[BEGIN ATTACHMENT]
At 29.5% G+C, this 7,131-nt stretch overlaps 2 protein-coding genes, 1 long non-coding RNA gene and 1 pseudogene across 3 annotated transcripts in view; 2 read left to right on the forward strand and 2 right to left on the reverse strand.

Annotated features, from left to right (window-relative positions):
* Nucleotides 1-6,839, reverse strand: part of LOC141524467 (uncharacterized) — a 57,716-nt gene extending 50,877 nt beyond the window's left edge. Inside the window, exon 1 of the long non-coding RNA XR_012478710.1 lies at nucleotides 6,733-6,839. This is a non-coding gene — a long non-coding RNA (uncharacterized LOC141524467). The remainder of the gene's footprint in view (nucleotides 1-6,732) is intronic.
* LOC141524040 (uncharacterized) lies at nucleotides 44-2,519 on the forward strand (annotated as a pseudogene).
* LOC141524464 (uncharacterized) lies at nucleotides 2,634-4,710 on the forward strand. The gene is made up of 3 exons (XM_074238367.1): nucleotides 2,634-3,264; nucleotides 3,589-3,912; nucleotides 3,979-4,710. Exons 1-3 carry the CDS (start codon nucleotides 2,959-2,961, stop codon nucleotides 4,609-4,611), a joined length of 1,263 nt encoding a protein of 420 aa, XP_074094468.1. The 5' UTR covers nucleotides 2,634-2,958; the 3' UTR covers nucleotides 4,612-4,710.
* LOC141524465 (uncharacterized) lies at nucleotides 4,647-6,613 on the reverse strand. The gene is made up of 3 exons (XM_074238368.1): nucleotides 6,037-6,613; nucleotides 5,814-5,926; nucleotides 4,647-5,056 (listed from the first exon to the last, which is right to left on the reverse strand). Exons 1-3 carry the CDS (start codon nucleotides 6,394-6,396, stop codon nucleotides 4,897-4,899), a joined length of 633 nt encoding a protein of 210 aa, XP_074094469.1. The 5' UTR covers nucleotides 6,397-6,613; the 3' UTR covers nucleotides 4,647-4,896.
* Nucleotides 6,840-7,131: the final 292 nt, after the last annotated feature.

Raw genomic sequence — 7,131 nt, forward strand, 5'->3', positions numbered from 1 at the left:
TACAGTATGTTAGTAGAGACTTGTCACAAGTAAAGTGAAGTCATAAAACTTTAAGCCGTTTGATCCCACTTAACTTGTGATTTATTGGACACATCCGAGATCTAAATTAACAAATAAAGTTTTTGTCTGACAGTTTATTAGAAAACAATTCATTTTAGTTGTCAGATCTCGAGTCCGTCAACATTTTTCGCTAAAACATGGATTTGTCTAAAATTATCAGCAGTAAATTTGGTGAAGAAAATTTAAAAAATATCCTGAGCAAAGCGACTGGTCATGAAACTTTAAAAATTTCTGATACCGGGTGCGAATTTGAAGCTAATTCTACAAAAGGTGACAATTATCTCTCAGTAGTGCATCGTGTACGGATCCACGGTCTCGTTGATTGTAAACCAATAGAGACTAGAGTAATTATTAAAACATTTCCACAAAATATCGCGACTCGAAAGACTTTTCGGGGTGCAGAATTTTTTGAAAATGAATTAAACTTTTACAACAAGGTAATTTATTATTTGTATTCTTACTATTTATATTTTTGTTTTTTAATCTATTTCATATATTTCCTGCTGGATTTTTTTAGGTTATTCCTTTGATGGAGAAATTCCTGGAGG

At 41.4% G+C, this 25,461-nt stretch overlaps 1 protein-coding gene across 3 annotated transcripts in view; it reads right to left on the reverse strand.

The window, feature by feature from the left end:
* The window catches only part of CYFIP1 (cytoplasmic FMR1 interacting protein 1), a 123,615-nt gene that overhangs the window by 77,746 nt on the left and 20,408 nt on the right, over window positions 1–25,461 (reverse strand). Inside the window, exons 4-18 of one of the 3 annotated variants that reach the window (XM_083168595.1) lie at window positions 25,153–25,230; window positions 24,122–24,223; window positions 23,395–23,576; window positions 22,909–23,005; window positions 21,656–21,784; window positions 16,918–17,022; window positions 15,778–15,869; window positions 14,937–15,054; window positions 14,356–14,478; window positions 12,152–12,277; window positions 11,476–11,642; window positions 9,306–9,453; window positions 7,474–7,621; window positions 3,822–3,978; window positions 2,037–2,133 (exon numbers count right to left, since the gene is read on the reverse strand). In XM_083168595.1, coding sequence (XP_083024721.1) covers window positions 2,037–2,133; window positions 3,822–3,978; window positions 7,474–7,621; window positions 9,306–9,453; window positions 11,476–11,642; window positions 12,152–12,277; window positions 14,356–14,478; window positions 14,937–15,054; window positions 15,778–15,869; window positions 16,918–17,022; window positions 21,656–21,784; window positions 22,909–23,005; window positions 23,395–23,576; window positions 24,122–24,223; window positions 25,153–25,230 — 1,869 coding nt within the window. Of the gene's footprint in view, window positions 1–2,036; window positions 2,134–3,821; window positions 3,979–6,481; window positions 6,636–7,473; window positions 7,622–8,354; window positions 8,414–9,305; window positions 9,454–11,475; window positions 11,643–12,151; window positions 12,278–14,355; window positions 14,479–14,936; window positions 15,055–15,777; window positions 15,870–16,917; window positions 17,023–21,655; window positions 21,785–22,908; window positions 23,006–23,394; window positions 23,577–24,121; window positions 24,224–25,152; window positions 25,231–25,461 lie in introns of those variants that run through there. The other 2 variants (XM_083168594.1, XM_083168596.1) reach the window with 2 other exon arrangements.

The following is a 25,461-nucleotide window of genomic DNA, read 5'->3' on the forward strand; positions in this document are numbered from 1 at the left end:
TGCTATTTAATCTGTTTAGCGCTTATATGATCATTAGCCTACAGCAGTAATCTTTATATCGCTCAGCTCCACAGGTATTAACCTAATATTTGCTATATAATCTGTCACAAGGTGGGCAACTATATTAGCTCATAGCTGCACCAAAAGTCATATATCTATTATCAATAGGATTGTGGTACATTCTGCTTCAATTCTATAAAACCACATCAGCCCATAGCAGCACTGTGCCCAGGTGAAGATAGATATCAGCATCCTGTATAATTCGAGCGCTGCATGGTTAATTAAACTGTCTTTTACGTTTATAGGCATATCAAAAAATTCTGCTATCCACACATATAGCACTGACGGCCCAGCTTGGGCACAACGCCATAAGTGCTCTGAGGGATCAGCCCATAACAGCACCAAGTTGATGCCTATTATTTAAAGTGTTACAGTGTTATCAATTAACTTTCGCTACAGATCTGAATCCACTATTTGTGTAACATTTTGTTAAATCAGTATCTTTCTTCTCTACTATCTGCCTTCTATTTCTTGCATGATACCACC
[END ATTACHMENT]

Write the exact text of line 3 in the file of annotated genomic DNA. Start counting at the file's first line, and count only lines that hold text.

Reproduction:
* Nucleotides 1-6,839, reverse strand: part of LOC141524467 (uncharacterized) — a 57,716-nt gene extending 50,877 nt beyond the window's left edge. Inside the window, exon 1 of the long non-coding RNA XR_012478710.1 lies at nucleotides 6,733-6,839. This is a non-coding gene — a long non-coding RNA (uncharacterized LOC141524467). The remainder of the gene's footprint in view (nucleotides 1-6,732) is intronic.